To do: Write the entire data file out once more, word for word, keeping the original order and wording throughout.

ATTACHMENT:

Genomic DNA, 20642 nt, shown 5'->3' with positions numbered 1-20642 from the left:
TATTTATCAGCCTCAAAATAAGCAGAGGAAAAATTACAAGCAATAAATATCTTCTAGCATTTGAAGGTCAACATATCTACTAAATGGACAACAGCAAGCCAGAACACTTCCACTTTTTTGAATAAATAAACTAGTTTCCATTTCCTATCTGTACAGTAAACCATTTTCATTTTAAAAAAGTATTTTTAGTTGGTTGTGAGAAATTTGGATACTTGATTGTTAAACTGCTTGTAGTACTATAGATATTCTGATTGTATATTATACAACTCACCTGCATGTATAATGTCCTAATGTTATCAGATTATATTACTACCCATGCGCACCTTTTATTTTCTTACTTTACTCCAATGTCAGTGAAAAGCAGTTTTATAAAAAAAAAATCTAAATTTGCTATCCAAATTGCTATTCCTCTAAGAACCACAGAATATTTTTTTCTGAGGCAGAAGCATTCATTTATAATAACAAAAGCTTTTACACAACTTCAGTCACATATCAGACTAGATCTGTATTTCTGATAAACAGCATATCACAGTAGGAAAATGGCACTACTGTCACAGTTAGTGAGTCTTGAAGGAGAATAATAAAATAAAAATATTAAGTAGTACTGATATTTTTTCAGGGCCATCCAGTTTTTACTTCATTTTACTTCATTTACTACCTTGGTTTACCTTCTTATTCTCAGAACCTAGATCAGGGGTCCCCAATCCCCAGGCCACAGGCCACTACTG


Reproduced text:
Genomic DNA, 20642 nt, shown 5'->3' with positions numbered 1-20642 from the left:
TATTTATCAGCCTCAAAATAAGCAGAGGAAAAATTACAAGCAATAAATATCTTCTAGCATTTGAAGGTCAACATATCTACTAAATGGACAACAGCAAGCCAGAACACTTCCACTTTTTTGAATAAATAAACTAGTTTCCATTTCCTATCTGTACAGTAAACCATTTTCATTTTAAAAAAGTATTTTTAGTTGGTTGTGAGAAATTTGGATACTTGATTGTTAAACTGCTTGTAGTACTATAGATATTCTGATTGTATATTATACAACTCACCTGCATGTATAATGTCCTAATGTTATCAGATTATATTACTACCCATGCGCACCTTTTATTTTCTTACTTTACTCCAATGTCAGTGAAAAGCAGTTTTATAAAAAAAAAATCTAAATTTGCTATCCAAATTGCTATTCCTCTAAGAACCACAGAATATTTTTTTCTGAGGCAGAAGCATTCATTTATAATAACAAAAGCTTTTACACAACTTCAGTCACATATCAGACTAGATCTGTATTTCTGATAAACAGCATATCACAGTAGGAAAATGGCACTACTGTCACAGTTAGTGAGTCTTGAAGGAGAATAATAAAATAAAAATATTAAGTAGTACTGATATTTTTTCAGGGCCATCCAGTTTTTACTTCATTTTACTTCATTTACTACCTTGGTTTACCTTCTTATTCTCAGAACCTAGATCAGGGGTCCCCAATCCCCAGGCCACAGGCCACTACTG